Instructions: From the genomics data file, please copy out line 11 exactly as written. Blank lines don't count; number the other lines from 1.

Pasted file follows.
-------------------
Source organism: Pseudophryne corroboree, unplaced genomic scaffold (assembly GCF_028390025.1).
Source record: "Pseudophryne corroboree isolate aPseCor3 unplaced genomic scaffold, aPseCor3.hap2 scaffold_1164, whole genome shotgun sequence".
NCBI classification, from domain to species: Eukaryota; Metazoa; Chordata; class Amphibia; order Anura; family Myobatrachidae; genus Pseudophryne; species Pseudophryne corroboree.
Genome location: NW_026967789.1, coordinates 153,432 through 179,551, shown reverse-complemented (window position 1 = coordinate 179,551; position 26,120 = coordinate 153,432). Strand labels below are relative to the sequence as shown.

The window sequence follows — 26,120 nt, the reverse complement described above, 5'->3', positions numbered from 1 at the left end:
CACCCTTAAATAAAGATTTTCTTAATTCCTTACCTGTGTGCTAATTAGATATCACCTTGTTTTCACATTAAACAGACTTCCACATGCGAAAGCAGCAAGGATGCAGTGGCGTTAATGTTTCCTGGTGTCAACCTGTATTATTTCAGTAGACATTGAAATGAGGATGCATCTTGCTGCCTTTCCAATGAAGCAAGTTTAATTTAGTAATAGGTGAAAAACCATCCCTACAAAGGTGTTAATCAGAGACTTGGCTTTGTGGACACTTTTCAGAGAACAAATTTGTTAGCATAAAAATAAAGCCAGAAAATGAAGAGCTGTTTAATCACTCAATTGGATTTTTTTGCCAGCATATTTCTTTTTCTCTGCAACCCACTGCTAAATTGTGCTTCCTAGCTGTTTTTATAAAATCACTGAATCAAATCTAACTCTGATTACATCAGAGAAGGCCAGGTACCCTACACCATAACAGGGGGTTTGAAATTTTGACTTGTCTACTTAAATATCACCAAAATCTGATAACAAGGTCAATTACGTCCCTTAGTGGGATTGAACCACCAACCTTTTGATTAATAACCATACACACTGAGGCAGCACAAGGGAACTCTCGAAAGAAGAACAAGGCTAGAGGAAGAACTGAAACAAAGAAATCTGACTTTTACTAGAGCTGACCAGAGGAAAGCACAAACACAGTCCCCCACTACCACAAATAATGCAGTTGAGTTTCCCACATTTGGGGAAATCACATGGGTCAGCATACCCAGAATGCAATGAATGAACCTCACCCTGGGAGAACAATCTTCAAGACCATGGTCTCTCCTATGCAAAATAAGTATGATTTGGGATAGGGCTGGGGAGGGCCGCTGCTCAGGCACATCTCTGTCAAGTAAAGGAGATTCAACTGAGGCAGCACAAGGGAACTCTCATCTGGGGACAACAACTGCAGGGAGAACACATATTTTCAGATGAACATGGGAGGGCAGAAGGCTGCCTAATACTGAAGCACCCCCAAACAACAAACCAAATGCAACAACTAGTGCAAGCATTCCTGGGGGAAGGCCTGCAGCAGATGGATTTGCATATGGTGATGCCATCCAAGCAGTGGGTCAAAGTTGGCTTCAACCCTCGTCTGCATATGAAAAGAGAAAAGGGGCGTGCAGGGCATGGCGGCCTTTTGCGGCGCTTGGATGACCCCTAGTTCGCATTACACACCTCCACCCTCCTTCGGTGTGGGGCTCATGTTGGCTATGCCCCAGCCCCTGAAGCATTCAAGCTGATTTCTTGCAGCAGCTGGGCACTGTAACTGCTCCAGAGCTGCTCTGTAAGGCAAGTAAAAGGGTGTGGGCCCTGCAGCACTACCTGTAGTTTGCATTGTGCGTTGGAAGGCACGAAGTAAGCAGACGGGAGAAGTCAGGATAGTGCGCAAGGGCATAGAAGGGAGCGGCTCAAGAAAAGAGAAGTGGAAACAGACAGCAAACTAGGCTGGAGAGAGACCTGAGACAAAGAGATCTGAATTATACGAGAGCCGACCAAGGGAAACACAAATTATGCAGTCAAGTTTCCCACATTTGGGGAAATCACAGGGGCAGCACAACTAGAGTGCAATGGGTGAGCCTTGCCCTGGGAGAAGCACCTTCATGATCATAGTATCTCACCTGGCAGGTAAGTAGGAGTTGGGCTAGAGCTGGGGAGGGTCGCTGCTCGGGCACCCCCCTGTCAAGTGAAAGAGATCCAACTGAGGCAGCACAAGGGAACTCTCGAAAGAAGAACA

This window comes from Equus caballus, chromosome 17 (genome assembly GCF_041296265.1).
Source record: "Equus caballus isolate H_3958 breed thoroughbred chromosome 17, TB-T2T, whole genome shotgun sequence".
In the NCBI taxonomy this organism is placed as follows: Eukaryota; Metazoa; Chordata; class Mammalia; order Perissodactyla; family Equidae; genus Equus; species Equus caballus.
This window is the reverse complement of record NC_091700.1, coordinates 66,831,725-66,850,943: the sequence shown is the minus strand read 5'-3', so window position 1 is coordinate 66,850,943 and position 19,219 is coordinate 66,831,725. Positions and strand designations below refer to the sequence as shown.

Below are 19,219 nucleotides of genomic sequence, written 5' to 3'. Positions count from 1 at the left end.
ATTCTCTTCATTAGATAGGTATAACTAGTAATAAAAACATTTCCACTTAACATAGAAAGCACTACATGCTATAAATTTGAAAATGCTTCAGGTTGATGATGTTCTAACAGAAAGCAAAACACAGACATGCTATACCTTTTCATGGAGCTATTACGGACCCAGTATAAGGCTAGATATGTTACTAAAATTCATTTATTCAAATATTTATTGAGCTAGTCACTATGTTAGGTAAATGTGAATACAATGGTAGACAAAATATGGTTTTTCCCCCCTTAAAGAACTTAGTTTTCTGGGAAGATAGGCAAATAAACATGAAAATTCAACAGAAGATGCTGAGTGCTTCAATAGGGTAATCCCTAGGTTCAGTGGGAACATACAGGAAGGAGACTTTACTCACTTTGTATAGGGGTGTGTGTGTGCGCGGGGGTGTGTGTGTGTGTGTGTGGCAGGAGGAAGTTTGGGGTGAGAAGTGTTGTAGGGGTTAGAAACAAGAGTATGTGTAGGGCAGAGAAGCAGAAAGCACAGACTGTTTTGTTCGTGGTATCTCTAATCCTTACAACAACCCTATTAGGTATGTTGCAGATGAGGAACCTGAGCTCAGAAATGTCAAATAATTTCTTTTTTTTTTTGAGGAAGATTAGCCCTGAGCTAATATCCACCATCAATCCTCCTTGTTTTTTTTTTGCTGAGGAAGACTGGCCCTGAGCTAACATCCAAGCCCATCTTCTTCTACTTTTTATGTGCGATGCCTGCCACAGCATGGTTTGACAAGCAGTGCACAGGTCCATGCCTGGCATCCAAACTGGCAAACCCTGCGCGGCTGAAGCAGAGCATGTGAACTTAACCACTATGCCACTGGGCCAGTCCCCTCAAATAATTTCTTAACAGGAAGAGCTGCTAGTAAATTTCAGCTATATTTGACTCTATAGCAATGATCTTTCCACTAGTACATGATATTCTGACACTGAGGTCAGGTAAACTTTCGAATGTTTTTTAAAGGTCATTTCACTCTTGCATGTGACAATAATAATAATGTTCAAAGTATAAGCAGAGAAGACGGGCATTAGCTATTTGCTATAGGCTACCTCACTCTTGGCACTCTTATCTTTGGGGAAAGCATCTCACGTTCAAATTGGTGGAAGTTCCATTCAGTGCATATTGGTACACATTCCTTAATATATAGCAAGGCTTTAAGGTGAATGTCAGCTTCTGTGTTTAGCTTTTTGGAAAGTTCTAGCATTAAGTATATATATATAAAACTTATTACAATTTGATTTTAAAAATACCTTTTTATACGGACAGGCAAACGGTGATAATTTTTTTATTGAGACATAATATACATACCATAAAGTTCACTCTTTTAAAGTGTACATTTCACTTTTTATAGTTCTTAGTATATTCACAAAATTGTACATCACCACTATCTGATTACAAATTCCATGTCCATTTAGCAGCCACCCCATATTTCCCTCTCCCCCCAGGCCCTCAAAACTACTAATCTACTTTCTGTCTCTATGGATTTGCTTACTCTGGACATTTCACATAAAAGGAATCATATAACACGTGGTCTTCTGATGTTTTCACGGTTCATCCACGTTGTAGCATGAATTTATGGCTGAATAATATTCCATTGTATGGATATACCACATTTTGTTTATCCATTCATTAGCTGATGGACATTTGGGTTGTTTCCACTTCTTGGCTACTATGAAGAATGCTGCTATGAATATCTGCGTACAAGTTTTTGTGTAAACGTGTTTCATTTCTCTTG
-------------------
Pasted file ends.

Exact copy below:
Below are 19,219 nucleotides of genomic sequence, written 5' to 3'. Positions count from 1 at the left end.